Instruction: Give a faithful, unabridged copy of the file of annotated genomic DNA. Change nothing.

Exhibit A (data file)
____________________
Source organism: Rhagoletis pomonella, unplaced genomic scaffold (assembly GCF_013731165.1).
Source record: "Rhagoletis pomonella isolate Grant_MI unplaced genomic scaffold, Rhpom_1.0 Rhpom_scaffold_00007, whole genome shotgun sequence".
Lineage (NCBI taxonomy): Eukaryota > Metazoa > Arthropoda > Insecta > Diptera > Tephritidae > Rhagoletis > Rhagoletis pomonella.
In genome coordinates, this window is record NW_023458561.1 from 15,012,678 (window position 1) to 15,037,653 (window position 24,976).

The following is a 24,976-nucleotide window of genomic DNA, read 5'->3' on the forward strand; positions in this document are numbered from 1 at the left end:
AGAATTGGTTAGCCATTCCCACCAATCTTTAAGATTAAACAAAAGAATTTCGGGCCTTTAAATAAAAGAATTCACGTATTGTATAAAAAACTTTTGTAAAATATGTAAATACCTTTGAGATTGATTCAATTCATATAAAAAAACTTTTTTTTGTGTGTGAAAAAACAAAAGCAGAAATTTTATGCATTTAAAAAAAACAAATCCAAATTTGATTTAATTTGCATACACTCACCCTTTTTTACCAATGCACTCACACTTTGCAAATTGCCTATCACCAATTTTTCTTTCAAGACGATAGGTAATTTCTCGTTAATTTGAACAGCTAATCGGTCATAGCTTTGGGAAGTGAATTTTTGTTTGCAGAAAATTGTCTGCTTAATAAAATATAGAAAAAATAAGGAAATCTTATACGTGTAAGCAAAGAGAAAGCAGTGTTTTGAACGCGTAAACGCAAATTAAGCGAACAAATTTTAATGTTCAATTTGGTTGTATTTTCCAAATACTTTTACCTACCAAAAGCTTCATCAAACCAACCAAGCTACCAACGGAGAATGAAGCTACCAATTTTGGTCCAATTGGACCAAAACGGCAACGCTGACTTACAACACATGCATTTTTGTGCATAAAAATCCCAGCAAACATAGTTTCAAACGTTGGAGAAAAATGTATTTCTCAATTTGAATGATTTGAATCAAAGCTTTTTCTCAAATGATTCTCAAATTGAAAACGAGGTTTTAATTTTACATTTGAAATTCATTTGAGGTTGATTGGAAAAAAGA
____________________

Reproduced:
Source organism: Rhagoletis pomonella, unplaced genomic scaffold (assembly GCF_013731165.1).
Source record: "Rhagoletis pomonella isolate Grant_MI unplaced genomic scaffold, Rhpom_1.0 Rhpom_scaffold_00007, whole genome shotgun sequence".
Lineage (NCBI taxonomy): Eukaryota > Metazoa > Arthropoda > Insecta > Diptera > Tephritidae > Rhagoletis > Rhagoletis pomonella.
In genome coordinates, this window is record NW_023458561.1 from 15,012,678 (window position 1) to 15,037,653 (window position 24,976).

The following is a 24,976-nucleotide window of genomic DNA, read 5'->3' on the forward strand; positions in this document are numbered from 1 at the left end:
AGAATTGGTTAGCCATTCCCACCAATCTTTAAGATTAAACAAAAGAATTTCGGGCCTTTAAATAAAAGAATTCACGTATTGTATAAAAAACTTTTGTAAAATATGTAAATACCTTTGAGATTGATTCAATTCATATAAAAAAACTTTTTTTTGTGTGTGAAAAAACAAAAGCAGAAATTTTATGCATTTAAAAAAAACAAATCCAAATTTGATTTAATTTGCATACACTCACCCTTTTTTACCAATGCACTCACACTTTGCAAATTGCCTATCACCAATTTTTCTTTCAAGACGATAGGTAATTTCTCGTTAATTTGAACAGCTAATCGGTCATAGCTTTGGGAAGTGAATTTTTGTTTGCAGAAAATTGTCTGCTTAATAAAATATAGAAAAAATAAGGAAATCTTATACGTGTAAGCAAAGAGAAAGCAGTGTTTTGAACGCGTAAACGCAAATTAAGCGAACAAATTTTAATGTTCAATTTGGTTGTATTTTCCAAATACTTTTACCTACCAAAAGCTTCATCAAACCAACCAAGCTACCAACGGAGAATGAAGCTACCAATTTTGGTCCAATTGGACCAAAACGGCAACGCTGACTTACAACACATGCATTTTTGTGCATAAAAATCCCAGCAAACATAGTTTCAAACGTTGGAGAAAAATGTATTTCTCAATTTGAATGATTTGAATCAAAGCTTTTTCTCAAATGATTCTCAAATTGAAAACGAGGTTTTAATTTTACATTTGAAATTCATTTGAGGTTGATTGGAAAAAAGA